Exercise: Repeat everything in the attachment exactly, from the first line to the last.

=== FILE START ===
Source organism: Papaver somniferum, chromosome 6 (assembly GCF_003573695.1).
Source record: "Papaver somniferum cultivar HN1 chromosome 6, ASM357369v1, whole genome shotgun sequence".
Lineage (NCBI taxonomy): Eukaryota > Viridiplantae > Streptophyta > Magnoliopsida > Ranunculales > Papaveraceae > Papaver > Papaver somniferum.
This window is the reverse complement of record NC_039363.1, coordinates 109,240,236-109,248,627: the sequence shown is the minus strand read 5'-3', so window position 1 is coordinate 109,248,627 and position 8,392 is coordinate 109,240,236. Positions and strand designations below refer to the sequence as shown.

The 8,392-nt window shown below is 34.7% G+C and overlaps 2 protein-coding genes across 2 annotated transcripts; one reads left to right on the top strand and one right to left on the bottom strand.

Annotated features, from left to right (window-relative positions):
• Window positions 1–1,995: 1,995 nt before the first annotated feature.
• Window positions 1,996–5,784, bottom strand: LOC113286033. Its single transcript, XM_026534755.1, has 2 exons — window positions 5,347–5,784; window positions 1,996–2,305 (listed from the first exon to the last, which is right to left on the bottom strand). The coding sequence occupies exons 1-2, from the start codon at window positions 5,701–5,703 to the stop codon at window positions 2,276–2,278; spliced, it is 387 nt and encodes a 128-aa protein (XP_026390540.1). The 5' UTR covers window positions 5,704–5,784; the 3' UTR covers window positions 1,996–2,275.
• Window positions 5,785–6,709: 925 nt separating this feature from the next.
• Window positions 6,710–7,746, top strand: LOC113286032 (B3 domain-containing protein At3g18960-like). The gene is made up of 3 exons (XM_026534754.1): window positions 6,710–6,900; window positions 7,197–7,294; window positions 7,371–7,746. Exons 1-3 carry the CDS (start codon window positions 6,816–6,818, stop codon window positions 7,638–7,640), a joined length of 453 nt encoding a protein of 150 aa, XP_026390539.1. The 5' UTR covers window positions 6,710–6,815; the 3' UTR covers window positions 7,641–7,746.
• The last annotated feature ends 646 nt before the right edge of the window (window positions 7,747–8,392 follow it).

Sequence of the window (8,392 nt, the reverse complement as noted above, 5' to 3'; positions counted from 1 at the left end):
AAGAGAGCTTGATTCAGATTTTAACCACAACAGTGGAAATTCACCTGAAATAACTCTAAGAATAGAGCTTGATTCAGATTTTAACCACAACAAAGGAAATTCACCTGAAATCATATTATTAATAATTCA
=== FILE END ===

Source organism: Papaver somniferum, chromosome 6 (assembly GCF_003573695.1).
Source record: "Papaver somniferum cultivar HN1 chromosome 6, ASM357369v1, whole genome shotgun sequence".
Lineage (NCBI taxonomy): Eukaryota > Viridiplantae > Streptophyta > Magnoliopsida > Ranunculales > Papaveraceae > Papaver > Papaver somniferum.
This window is the reverse complement of record NC_039363.1, coordinates 109,240,236-109,248,627: the sequence shown is the minus strand read 5'-3', so window position 1 is coordinate 109,248,627 and position 8,392 is coordinate 109,240,236. Positions and strand designations below refer to the sequence as shown.

The 8,392-nt window shown below is 34.7% G+C and overlaps 2 protein-coding genes across 2 annotated transcripts; one reads left to right on the top strand and one right to left on the bottom strand.

Annotated features, from left to right (window-relative positions):
• Window positions 1–1,995: 1,995 nt before the first annotated feature.
• Window positions 1,996–5,784, bottom strand: LOC113286033. Its single transcript, XM_026534755.1, has 2 exons — window positions 5,347–5,784; window positions 1,996–2,305 (listed from the first exon to the last, which is right to left on the bottom strand). The coding sequence occupies exons 1-2, from the start codon at window positions 5,701–5,703 to the stop codon at window positions 2,276–2,278; spliced, it is 387 nt and encodes a 128-aa protein (XP_026390540.1). The 5' UTR covers window positions 5,704–5,784; the 3' UTR covers window positions 1,996–2,275.
• Window positions 5,785–6,709: 925 nt separating this feature from the next.
• Window positions 6,710–7,746, top strand: LOC113286032 (B3 domain-containing protein At3g18960-like). The gene is made up of 3 exons (XM_026534754.1): window positions 6,710–6,900; window positions 7,197–7,294; window positions 7,371–7,746. Exons 1-3 carry the CDS (start codon window positions 6,816–6,818, stop codon window positions 7,638–7,640), a joined length of 453 nt encoding a protein of 150 aa, XP_026390539.1. The 5' UTR covers window positions 6,710–6,815; the 3' UTR covers window positions 7,641–7,746.
• The last annotated feature ends 646 nt before the right edge of the window (window positions 7,747–8,392 follow it).

Sequence of the window (8,392 nt, the reverse complement as noted above, 5' to 3'; positions counted from 1 at the left end):
AAGAGAGCTTGATTCAGATTTTAACCACAACAGTGGAAATTCACCTGAAATAACTCTAAGAATAGAGCTTGATTCAGATTTTAACCACAACAAAGGAAATTCACCTGAAATCATATTATTAATAATTCA